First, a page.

“The final settlement of the revolutionary disturbance was largely due to his efforts,” wrote Rear Admiral Henry Glass approvingly in his report lauding the “diplomatic services” of his predecessor Rear Admiral Silas Casey’s handling of the “Panama Crisis.”
Roadblocks were set up as a routine, as they had been on the Portobelo-Panama Road, now controlled by the American Railroad Company security forces. Church baptismal records were now suddenly important to the Colombian Army recruiters, who used such records as proof of persons they deemed protected by Godfathers (padrinos) who were owners of large tracks of land with much cattle.
The people of Penonomé were amongst the most wanted because of their association with the feared and most influential Indian Chief who was Victoriano Lorenzo, imprisoned under heavy guard in Panama City for more than a couple of months. The people in the hinterland relied on rumors, sending messengers from the towns nearer to Panama City to hidden troops all over the far western part of the country. The messages alerted their people to remain ready as Indian troops and collaborators were prepared to take Panama City. Seasoned warriors and patriots awaited the call from their commander General Victoriano Lorenzo. However, much to their dismay, no call to arms ever came.
Meanwhile, the City of Panama remained quiet as government troops maneuvered around the city. The Panama Railroad seemed to make more trips than usual as shored troops from some American Navy fleet filled the streets with their white uniforms. No newspapers were published during these times of quiet emergencies for the Colombian Army in charge. Soon newly arriving army troops filled the two cities, Panama and Colon, and the countryside with armed troops.
By the 22nd of November of that fateful year of 1902 the stage was set for the signing of the Peace Accord aboard the USS Wisconsin anchored in the Bay of Panama. Aboard that ponderous war vessel the atmosphere was of a joyous victory. The two warring factions cordially saluted each other in military dress in their special uniforms for the occasion.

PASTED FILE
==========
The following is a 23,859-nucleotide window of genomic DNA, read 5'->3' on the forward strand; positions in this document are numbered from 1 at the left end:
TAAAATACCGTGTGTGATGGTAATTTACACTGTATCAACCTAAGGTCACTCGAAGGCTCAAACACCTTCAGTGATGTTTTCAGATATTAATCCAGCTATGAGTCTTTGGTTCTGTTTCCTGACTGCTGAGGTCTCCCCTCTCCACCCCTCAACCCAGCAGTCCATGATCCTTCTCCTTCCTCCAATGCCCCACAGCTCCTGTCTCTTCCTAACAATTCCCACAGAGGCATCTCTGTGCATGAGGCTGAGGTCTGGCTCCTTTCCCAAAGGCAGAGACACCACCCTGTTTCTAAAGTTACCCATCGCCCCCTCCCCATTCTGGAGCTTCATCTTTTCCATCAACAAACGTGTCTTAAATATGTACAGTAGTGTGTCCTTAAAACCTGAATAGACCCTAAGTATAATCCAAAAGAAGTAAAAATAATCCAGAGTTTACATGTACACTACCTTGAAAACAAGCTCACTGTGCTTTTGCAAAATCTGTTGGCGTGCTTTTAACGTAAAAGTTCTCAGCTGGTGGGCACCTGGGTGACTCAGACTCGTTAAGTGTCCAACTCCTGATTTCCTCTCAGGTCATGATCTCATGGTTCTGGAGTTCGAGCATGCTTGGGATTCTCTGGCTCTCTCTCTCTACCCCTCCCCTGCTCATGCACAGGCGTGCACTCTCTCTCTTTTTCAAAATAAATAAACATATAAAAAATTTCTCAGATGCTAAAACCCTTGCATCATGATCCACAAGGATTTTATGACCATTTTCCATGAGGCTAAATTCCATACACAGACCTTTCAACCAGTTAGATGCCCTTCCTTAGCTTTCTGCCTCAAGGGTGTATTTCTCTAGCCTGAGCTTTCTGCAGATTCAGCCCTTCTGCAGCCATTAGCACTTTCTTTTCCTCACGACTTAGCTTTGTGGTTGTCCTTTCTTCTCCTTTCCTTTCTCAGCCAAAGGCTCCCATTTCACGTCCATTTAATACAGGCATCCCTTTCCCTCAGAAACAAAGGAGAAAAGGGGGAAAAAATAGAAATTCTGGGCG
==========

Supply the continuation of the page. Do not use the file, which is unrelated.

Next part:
The Wisconsin was blazoned in all her mighty warship splendor with sailors and officers dressed neatly to receive the visiting guests of the Colombian Army brass who left a detachment on the docks until their return for the 5 O’clock blast on the canons signifying that all was well. The signing of the Wisconsin Peace Accord sealed the pact between the elite military and the civilian elite (the former Liberales) and the conspiracy to summarily execute the “mutinous” Indian General, the very same patriot General who had brought the war to victory for them.
On the morning of November 28th General Lorenzo was presented with official notice that he would be tried by a military court. In essence, he was charged with refusing to sign, and, therefore refusing to cooperate with what he considered in his declaration as a giveaway of his country aboard the USS Wisconsin. The General was being accused, in fact, of stating that he would take up arms against this act.
As these developments took shape on the evening of the 28th of November the only large groups of persons still visible were the American sailors on shore leave, parading, as usual, on the side walks on both sides of the street of the well known Central Avenue in Panama City. Amongst the multitude were also groups of unemployed railroad workers and some French Canal Company Workers who had been unemployed for a long time since the failure of the French Canal.
Meantime, the rumors of future large construction projects to be started by the Americans kept them anxious and at the ready in Panama City. Many of the former workers with the American Railroad Company just stopped to gape at the passing trains that they could not afford to buy a first class ticket on, as they stopped all traffic and frightened the horses.
This story continues.